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congress and it was hearsay. so, i would urge us all to be careful about that. , the president has and part of the how we situate ourselves going forward and this kind of cyber environment. it will be done before we leave office and we will declassify as the publicassify for to be fully informed about what we saw and what we assessed. the other thing is that it is
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important to note that, on election night, we had our guard and we had a team ready. night, we did not see anything that looked like altering ballot counts. there is a certain amount of noise going on out there and we did not see anything that affected the ballot count. i should ask if you can assure the country, based on what you said, that russian hacking did not affect the .utcome of the election
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are you confident about that? jeh johnson: we see no evidence that hacking altered the ballot count or deprive people of voting. whether the disclosures that were made that we pointed out in altered the public opinion, that is beyond my level of expertise. david: let me take you back to that statement. the word you and clapper chose "interfere." was that meant to encompass the idea that you were seeing an attempt to help and hurt? beinghnson: i am a
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cross-examined here! is a significant word. i am not sure that i can say much more than that. it has different meanings to different authors. it is a very serious word. what about affecting the outcome? jeh johnson: i would use the word, "interfere." i want to highlight that the president has directed a comprehensive review of the situation, now that we are past the election and i think it is important to wait for our
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report. i am sure that we intend to class -- declassify as much as we can to understand what happened and how to better prepare ourselves for the future. david: this statement is unprecedented and it was an attempt to stop the russians from taking additional actions, with very specific language. day,october 7 two election indication of the activities being observed? jeh johnson: a good question and i think that we should wait for all of the facts to come in and,
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frankly, this is something we .hould assess , in myneral matter most nations and superpowers, and there are exceptions you could site for me, they do alter their behavior when you point a finger at them. instance, we will have to assess that more comprehensively. >> i want to ask about director clapper and his assessment, trying to pass a law. before we leave this subject, from your standpoint, running
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and the election day ballots , what are the lessons and what do you take away about the vulnerability of the system? jeh johnson: it is a two-part answer. the election system and infrastructure is very decentralized and you have 6000 or 9000 different jurisdictions involved. therefore, you have all sorts of different ways to count votes. most of this occurs off of the thisnet and, as we go into in summer and early fall, we have found that a lot of state election systems have ways to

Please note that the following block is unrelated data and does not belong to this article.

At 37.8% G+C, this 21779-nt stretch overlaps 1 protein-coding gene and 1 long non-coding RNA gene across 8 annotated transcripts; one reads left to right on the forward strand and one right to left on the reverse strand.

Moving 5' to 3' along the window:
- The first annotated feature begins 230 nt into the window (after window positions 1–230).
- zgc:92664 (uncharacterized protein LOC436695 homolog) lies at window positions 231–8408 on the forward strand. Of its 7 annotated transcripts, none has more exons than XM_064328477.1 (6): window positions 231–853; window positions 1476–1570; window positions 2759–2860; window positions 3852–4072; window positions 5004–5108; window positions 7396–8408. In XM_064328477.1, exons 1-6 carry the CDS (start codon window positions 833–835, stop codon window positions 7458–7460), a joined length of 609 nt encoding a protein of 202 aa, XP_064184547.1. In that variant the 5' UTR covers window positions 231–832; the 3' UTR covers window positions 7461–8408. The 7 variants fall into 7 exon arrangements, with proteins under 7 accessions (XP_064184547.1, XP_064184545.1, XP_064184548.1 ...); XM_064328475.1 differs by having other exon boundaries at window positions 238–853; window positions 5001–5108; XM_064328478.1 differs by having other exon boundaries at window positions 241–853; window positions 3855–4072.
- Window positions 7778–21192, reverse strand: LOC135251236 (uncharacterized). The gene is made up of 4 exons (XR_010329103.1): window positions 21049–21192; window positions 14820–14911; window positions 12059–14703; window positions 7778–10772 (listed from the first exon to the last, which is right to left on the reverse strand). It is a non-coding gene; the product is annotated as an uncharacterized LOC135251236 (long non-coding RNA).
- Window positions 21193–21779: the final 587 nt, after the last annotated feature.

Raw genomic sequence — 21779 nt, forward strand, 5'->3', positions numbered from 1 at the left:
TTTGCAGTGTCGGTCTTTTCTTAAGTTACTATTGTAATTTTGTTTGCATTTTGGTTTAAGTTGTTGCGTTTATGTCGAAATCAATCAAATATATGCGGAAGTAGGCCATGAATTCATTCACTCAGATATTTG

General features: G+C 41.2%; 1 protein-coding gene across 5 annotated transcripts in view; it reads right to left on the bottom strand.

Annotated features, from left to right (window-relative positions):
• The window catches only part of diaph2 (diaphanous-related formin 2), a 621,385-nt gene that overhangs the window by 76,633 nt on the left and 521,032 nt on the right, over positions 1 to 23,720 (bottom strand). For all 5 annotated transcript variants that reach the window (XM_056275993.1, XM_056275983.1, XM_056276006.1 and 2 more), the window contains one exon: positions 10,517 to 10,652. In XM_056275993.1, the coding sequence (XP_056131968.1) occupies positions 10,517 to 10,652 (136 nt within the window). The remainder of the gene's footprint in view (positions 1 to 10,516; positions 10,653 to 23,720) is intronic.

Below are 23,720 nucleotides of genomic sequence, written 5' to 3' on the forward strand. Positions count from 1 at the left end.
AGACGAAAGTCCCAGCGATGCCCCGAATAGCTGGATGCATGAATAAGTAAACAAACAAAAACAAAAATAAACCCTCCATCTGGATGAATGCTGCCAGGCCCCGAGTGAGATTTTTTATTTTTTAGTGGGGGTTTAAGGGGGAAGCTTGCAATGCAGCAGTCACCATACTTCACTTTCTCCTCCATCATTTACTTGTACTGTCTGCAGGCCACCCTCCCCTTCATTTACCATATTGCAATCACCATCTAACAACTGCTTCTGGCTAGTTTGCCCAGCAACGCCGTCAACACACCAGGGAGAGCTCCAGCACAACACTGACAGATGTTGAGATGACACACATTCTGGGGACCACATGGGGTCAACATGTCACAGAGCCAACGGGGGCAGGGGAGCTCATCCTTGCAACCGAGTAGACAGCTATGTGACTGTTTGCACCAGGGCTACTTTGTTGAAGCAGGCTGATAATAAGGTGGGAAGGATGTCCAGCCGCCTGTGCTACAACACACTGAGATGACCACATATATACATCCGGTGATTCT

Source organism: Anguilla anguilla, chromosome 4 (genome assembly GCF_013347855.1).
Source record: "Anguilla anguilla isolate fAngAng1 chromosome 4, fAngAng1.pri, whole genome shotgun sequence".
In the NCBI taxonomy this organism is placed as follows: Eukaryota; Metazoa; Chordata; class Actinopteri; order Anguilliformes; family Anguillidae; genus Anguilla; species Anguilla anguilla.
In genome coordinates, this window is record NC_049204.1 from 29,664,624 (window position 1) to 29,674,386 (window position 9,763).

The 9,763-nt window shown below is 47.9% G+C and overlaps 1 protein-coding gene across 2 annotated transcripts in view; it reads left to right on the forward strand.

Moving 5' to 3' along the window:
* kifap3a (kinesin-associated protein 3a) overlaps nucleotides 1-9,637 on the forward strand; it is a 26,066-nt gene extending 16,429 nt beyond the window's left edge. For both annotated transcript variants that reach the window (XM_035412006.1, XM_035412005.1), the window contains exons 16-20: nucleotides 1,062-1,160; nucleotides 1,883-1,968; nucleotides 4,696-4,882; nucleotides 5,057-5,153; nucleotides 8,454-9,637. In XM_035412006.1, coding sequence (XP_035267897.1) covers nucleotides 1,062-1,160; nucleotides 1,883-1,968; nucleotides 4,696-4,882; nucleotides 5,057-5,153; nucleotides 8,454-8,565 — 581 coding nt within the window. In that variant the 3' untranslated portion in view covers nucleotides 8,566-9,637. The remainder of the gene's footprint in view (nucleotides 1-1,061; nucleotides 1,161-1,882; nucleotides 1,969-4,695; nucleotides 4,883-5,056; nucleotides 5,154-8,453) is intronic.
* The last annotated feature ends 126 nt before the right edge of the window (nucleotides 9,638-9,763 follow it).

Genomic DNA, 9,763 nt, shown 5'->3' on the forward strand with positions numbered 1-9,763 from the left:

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a lot of them and withto us seeking help vulnerability scans. we had something like 36 states the cyberered security systems through vulnerability scans and we did identify a number of vulnerabilities, not specific to but theem, per se, types of things that we could identify for you. that is number one. hackingtalk about the is ae private emails, this continuing lesson that is
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learned by the american public, in general. is government agencies, newspapers, media outlets, universities. they all need to benefit from .he lessons learned there is a lot that we can do with a pained over to's about best practices. do not open attachments you do not recognize. basic training goes a long way to raise barriers and firewalls. the most sophisticated actors can launch the most devastating attacks with spearfishing. somebody opens an attachment they shouldn't and people get inside the wall.
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david: during the election campaign, donald trump was generally dismissive of a suggestion that russian hacking was playing a key role. he was interviewed by chris wallace, talking about the latest analysis by cia analysts and he said that he thought it was ridiculous and he said that he does not need daily intelligence briefings, because they are repetitive. you have had hundreds, thousands of intelligence briefings and you have gotten to know the cia well. i want to ask you what your agency and with the what you think the comments from did.resent elect
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jeh johnson: i am a consumer of intelligence products, particularly in this job. that means that we get products from a number of intelligence agencies and, every once in a while, you will have a dissenting opinion. and,rge, they all concur in this job, the most important in the ordery is of consuming information every morning. i get up and i read the washington post, the new york times -- in that order! what happened last night when i was asleep? a political alert by electronics. book is onrk and my